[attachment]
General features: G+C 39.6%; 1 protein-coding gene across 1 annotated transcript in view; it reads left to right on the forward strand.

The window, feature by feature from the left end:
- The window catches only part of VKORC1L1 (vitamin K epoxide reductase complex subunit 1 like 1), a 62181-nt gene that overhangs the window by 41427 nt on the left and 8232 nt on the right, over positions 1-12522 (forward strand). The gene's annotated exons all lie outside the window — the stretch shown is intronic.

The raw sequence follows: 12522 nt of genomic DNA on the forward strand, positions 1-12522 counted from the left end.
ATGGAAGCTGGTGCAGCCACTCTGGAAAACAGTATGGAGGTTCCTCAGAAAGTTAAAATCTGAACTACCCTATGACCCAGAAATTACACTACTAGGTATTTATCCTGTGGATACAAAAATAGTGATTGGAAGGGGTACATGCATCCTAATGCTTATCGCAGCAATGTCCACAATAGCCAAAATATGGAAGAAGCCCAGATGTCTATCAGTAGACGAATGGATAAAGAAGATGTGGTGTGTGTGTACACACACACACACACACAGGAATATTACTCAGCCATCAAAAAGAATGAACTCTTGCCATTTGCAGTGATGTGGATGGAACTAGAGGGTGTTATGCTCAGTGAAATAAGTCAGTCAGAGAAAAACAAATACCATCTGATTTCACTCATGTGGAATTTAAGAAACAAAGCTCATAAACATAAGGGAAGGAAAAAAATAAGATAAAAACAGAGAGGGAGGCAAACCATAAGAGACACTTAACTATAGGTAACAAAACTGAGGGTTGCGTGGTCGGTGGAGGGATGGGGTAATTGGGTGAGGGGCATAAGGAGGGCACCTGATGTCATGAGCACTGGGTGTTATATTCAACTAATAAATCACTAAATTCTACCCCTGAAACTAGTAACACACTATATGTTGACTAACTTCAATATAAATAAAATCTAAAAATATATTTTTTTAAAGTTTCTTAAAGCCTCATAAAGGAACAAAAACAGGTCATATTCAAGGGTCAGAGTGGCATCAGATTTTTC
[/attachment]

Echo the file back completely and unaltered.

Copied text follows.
General features: G+C 39.6%; 1 protein-coding gene across 1 annotated transcript in view; it reads left to right on the forward strand.

The window, feature by feature from the left end:
- The window catches only part of VKORC1L1 (vitamin K epoxide reductase complex subunit 1 like 1), a 62181-nt gene that overhangs the window by 41427 nt on the left and 8232 nt on the right, over positions 1-12522 (forward strand). The gene's annotated exons all lie outside the window — the stretch shown is intronic.

The raw sequence follows: 12522 nt of genomic DNA on the forward strand, positions 1-12522 counted from the left end.
ATGGAAGCTGGTGCAGCCACTCTGGAAAACAGTATGGAGGTTCCTCAGAAAGTTAAAATCTGAACTACCCTATGACCCAGAAATTACACTACTAGGTATTTATCCTGTGGATACAAAAATAGTGATTGGAAGGGGTACATGCATCCTAATGCTTATCGCAGCAATGTCCACAATAGCCAAAATATGGAAGAAGCCCAGATGTCTATCAGTAGACGAATGGATAAAGAAGATGTGGTGTGTGTGTACACACACACACACACACAGGAATATTACTCAGCCATCAAAAAGAATGAACTCTTGCCATTTGCAGTGATGTGGATGGAACTAGAGGGTGTTATGCTCAGTGAAATAAGTCAGTCAGAGAAAAACAAATACCATCTGATTTCACTCATGTGGAATTTAAGAAACAAAGCTCATAAACATAAGGGAAGGAAAAAAATAAGATAAAAACAGAGAGGGAGGCAAACCATAAGAGACACTTAACTATAGGTAACAAAACTGAGGGTTGCGTGGTCGGTGGAGGGATGGGGTAATTGGGTGAGGGGCATAAGGAGGGCACCTGATGTCATGAGCACTGGGTGTTATATTCAACTAATAAATCACTAAATTCTACCCCTGAAACTAGTAACACACTATATGTTGACTAACTTCAATATAAATAAAATCTAAAAATATATTTTTTTAAAGTTTCTTAAAGCCTCATAAAGGAACAAAAACAGGTCATATTCAAGGGTCAGAGTGGCATCAGATTTTTC